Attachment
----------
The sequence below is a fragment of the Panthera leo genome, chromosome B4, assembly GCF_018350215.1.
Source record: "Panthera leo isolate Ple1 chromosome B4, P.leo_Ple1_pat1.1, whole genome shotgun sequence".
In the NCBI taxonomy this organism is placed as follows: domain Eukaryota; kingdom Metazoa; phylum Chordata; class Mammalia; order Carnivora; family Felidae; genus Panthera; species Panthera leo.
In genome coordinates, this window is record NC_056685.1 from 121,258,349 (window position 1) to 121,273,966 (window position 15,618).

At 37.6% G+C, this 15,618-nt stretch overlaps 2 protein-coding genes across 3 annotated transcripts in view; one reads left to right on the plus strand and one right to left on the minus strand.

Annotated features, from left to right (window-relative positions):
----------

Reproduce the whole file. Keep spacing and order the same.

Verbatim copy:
The sequence below is a fragment of the Panthera leo genome, chromosome B4, assembly GCF_018350215.1.
Source record: "Panthera leo isolate Ple1 chromosome B4, P.leo_Ple1_pat1.1, whole genome shotgun sequence".
In the NCBI taxonomy this organism is placed as follows: domain Eukaryota; kingdom Metazoa; phylum Chordata; class Mammalia; order Carnivora; family Felidae; genus Panthera; species Panthera leo.
In genome coordinates, this window is record NC_056685.1 from 121,258,349 (window position 1) to 121,273,966 (window position 15,618).

At 37.6% G+C, this 15,618-nt stretch overlaps 2 protein-coding genes across 3 annotated transcripts in view; one reads left to right on the plus strand and one right to left on the minus strand.

Annotated features, from left to right (window-relative positions):